Basically, in that realm, the energy cannot disperse inside the material fast enough, and the cables explode where the energy gathers/waves cross. In the wire rope design books there are some guides for using wave breakers in cable, and some equations for explaining why. In short, the wave in many high rate/high speed applications will reflect off the curved sheave and double back, soemtimes several times - if you are lucky, it will only birdcage. If you are unlucky, it will break and the ends and pieces will move out at velocities which remove body parts before your nerves will know they are gone.
. I did a seminar at MIT many years back in that energy area with several of the ME profs, and got a lot of startled looks and excited curiosity at this "new" concept. It's not new - it's just not something anyone should be doing unless you have a test area with a blast wall.
Second, if any pin goes - the yo-yo will walk very very fast - and at high rate inputs, it likely will - the sheaves will walk up the wall, across the ceiling, and stick in your back (or lower). From experience - the other engineer thought I was paranoid when I made us all stay out of the test room and behind the second wall - and the steel sheave took a high speed walk around the (empty) shop at very high speed. Have a cover on the blast wall, or the discus (disci? ) will show you why it was a weapon of war.
try a different project....
check on cable dynamics, check on your
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most
There was a dramatic example of this on TV a few weeks ago. It's a new TV show where they build wild contraptions (I forget the name, but not Monster Garage or Junkyard Wars). The task that week was to build a guillotine that could chop a car in half. They used a 6000 lb blade, and another pair of dropping weights that used cable running over pulleys to pull the blade down.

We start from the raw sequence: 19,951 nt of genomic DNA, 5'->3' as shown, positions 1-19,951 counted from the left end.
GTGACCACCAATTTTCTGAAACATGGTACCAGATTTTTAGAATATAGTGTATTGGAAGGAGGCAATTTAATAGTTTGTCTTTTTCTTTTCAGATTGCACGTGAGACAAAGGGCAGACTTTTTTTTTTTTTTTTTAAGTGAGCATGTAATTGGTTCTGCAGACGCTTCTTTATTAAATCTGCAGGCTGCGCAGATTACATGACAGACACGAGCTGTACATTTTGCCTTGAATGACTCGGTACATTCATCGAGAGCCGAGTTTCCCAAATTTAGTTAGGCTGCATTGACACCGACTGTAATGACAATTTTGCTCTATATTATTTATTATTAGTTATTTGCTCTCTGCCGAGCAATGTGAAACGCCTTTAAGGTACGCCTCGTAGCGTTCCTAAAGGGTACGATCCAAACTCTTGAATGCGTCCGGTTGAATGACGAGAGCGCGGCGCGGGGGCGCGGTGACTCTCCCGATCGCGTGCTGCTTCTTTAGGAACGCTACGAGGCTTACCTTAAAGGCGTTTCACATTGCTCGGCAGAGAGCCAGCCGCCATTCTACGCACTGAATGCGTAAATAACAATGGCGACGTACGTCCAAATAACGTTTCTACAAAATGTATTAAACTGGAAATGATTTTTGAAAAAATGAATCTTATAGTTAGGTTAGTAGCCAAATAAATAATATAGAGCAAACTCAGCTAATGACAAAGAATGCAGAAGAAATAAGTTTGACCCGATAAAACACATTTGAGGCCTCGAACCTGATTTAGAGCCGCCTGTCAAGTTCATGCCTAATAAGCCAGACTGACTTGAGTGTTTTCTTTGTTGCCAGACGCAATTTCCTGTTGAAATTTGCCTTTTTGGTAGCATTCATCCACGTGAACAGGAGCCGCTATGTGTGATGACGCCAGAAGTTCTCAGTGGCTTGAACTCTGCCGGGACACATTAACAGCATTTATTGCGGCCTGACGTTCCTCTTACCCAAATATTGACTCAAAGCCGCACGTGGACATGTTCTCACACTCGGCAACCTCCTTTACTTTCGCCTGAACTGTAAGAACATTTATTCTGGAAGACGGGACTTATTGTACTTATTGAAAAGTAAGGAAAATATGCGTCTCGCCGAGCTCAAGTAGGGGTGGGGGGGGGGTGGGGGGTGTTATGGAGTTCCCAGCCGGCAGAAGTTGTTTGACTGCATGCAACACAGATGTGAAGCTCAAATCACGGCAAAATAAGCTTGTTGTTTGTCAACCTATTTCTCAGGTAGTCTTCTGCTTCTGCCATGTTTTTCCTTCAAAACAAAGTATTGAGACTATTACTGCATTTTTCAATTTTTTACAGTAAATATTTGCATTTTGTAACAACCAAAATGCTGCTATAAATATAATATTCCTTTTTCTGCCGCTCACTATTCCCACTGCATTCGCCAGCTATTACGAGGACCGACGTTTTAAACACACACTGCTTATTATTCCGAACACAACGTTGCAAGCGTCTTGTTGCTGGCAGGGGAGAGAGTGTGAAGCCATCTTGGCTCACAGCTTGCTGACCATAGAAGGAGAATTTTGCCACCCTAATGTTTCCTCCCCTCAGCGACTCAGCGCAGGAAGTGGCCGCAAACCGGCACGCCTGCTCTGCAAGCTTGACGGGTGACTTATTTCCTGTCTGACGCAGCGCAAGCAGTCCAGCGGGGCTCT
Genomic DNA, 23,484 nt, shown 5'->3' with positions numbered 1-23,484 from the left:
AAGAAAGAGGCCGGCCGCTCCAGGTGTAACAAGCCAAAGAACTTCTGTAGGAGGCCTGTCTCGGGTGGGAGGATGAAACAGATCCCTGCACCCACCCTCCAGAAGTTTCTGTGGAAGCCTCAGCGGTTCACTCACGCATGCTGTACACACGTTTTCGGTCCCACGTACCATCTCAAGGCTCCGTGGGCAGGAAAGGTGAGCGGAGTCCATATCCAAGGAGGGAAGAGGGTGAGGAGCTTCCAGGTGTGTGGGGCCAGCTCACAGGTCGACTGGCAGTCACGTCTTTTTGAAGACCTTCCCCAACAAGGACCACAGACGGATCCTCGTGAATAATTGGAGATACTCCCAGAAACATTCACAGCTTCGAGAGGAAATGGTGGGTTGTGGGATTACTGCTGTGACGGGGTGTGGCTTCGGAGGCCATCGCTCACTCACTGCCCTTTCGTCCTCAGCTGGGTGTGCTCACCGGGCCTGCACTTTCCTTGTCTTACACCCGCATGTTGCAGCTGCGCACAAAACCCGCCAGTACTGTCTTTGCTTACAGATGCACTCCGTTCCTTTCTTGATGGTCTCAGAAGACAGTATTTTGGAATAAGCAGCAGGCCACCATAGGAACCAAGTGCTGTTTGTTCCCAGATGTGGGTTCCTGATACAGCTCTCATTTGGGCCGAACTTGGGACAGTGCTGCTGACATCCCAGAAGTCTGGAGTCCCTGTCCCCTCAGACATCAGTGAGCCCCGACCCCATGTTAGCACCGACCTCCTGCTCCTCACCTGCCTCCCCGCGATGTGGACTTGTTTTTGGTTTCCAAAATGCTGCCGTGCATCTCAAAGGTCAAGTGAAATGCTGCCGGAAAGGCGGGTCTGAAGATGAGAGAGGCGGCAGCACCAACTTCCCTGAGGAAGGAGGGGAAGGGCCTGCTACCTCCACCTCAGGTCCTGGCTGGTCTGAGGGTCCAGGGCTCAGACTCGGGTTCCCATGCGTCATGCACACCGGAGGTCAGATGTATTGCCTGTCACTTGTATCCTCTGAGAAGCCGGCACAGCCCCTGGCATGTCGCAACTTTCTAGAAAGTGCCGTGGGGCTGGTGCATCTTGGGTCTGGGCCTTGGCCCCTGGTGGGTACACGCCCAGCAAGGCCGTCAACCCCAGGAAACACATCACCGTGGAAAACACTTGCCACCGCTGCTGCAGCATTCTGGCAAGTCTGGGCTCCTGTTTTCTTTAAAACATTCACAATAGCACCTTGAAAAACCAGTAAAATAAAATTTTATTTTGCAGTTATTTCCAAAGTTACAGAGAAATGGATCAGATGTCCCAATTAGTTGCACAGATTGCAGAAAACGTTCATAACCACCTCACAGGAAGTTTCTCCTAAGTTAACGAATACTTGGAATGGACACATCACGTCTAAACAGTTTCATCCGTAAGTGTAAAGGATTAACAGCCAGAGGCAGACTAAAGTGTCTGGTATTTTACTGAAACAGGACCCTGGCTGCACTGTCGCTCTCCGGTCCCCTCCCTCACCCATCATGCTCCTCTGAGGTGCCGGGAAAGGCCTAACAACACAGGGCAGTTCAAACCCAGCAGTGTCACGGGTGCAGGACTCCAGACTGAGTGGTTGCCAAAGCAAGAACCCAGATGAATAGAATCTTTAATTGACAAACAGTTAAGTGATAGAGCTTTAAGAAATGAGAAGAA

It worked, but in the final run, where they put the full weight on and raised them to the top, the cables failed as the weights jerked to a stop. They snapped where each cable run through the eye of the weight (1500 lbs as I recall), and snapped with such force that each exploded in a shower of sparks like a Hollywood special effect.
It was quite amazing. They replayed it many times and it was fascinating to see a cable fail in such a huge burst of energy.
DT
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Actually, we use something like this all the time in the special effects end of the movie industry. To get speed, we always use gas, nitrogen from a high pressure tank, dumped thru a large orifice valve into a long stroke cylinder, typically 5" or 6" in diameter. We're usually accelerating something on the order of 100's of pounds and need the power. Usually the pullers are rigged 10 to 1 or less.     Good luck- Paul
g3_josh wrote: